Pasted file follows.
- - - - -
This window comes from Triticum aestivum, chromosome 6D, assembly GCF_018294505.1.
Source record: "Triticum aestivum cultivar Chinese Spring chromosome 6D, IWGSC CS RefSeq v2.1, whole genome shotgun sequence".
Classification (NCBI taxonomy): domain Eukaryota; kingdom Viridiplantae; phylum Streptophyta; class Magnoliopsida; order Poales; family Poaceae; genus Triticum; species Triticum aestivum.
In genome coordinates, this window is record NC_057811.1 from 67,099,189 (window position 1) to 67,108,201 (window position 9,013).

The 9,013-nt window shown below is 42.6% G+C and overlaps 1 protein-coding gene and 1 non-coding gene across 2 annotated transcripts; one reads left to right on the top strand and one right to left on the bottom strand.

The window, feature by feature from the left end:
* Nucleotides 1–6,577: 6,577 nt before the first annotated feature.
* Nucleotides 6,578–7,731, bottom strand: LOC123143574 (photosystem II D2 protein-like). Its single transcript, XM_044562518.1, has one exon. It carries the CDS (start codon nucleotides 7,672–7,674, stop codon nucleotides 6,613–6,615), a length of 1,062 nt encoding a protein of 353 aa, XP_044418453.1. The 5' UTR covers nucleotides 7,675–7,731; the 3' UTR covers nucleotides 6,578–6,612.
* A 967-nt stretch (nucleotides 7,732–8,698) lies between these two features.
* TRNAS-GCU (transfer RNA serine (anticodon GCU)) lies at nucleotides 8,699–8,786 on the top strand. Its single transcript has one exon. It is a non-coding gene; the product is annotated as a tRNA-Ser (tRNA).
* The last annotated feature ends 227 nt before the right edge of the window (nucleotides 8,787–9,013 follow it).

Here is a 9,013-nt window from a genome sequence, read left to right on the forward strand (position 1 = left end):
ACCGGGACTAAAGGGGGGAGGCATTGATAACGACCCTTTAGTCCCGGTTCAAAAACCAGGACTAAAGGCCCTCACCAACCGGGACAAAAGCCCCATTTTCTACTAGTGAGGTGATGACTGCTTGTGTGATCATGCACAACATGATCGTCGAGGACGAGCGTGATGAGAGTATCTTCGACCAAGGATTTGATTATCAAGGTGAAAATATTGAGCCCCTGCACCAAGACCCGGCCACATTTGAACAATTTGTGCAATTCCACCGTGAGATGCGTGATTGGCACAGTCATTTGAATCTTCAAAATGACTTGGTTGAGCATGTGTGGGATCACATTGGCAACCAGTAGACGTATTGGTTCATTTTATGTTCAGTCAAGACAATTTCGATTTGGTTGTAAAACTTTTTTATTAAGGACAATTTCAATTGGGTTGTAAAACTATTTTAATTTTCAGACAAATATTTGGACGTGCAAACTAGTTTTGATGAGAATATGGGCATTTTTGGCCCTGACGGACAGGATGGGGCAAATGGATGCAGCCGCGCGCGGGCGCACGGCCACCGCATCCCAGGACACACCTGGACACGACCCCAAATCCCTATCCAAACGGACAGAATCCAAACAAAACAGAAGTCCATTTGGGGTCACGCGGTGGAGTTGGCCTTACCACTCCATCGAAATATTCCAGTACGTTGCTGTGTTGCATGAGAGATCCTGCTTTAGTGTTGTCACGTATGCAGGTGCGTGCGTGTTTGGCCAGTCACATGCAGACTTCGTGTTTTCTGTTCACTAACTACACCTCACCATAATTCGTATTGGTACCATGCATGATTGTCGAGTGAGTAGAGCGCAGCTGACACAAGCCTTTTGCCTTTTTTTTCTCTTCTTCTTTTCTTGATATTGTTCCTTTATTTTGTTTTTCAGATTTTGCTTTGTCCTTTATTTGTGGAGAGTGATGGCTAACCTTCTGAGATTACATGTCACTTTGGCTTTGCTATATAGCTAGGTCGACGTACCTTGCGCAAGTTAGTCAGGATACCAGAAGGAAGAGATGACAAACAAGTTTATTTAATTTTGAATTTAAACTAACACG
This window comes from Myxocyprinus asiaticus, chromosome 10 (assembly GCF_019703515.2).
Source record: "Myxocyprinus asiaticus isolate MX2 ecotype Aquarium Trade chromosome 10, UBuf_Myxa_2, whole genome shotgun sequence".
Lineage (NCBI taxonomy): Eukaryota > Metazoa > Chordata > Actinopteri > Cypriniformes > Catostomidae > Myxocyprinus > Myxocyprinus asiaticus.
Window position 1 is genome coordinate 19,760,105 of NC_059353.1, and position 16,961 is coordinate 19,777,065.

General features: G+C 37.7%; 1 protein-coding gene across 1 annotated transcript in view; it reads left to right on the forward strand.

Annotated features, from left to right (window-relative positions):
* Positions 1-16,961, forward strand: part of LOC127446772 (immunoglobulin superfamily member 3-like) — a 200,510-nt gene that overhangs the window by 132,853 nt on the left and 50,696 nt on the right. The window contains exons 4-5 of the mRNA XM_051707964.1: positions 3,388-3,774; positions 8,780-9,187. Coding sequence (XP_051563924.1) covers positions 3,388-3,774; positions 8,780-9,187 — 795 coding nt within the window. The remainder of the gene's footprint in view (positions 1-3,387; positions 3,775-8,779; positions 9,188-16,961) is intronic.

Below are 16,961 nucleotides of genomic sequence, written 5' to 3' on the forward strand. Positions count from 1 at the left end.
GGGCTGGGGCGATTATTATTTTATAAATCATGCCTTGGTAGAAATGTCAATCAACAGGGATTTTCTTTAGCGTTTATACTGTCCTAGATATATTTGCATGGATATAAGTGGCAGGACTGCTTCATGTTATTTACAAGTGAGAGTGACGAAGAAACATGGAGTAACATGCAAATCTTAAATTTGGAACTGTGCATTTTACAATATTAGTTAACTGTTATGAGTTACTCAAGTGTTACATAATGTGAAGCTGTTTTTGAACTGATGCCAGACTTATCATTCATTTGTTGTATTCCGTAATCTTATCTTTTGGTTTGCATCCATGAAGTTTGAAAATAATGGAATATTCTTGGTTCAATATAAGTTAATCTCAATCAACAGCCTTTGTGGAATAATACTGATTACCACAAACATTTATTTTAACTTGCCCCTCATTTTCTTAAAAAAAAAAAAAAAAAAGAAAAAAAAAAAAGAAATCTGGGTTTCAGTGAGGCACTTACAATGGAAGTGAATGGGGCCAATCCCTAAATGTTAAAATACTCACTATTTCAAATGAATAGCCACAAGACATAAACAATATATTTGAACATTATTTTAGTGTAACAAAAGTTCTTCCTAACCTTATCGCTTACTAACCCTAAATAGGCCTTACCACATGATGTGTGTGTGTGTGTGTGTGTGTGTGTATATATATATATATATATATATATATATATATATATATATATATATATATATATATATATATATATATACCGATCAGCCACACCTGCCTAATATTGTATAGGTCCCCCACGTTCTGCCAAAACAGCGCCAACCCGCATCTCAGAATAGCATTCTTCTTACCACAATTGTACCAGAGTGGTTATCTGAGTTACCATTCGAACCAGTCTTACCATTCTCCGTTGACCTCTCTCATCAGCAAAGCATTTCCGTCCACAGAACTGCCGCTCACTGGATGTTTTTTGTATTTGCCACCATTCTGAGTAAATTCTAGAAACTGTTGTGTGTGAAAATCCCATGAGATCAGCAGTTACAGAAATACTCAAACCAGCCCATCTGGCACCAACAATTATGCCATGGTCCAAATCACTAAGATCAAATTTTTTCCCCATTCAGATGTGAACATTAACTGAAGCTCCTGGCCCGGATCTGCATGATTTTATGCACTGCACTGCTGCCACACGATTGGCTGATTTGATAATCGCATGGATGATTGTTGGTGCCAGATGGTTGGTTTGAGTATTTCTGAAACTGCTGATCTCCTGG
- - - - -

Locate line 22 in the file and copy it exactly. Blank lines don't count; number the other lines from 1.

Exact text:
GGGCTGGGGCGATTATTATTTTATAAATCATGCCTTGGTAGAAATGTCAATCAACAGGGATTTTCTTTAGCGTTTATACTGTCCTAGATATATTTGCATGGATATAAGTGGCAGGACTGCTTCATGTTATTTACAAGTGAGAGTGACGAAGAAACATGGAGTAACATGCAAATCTTAAATTTGGAACTGTGCATTTTACAATATTAGTTAACTGTTATGAGTTACTCAAGTGTTACATAATGTGAAGCTGTTTTTGAACTGATGCCAGACTTATCATTCATTTGTTGTATTCCGTAATCTTATCTTTTGGTTTGCATCCATGAAGTTTGAAAATAATGGAATATTCTTGGTTCAATATAAGTTAATCTCAATCAACAGCCTTTGTGGAATAATACTGATTACCACAAACATTTATTTTAACTTGCCCCTCATTTTCTTAAAAAAAAAAAAAAAAAAGAAAAAAAAAAAAGAAATCTGGGTTTCAGTGAGGCACTTACAATGGAAGTGAATGGGGCCAATCCCTAAATGTTAAAATACTCACTATTTCAAATGAATAGCCACAAGACATAAACAATATATTTGAACATTATTTTAGTGTAACAAAAGTTCTTCCTAACCTTATCGCTTACTAACCCTAAATAGGCCTTACCACATGATGTGTGTGTGTGTGTGTGTGTGTGTGTATATATATATATATATATATATATATATATATATATATATATATATATATATATATATATATATATATACCGATCAGCCACACCTGCCTAATATTGTATAGGTCCCCCACGTTCTGCCAAAACAGCGCCAACCCGCATCTCAGAATAGCATTCTTCTTACCACAATTGTACCAGAGTGGTTATCTGAGTTACCATTCGAACCAGTCTTACCATTCTCCGTTGACCTCTCTCATCAGCAAAGCATTTCCGTCCACAGAACTGCCGCTCACTGGATGTTTTTTGTATTTGCCACCATTCTGAGTAAATTCTAGAAACTGTTGTGTGTGAAAATCCCATGAGATCAGCAGTTACAGAAATACTCAAACCAGCCCATCTGGCACCAACAATTATGCCATGGTCCAAATCACTAAGATCAAATTTTTTCCCCATTCAGATGTGAACATTAACTGAAGCTCCTGGCCCGGATCTGCATGATTTTATGCACTGCACTGCTGCCACACGATTGGCTGATTTGATAATCGCATGGATGATTGTTGGTGCCAGATGGTTGGTTTGAGTATTTCTGAAACTGCTGATCTCCTGG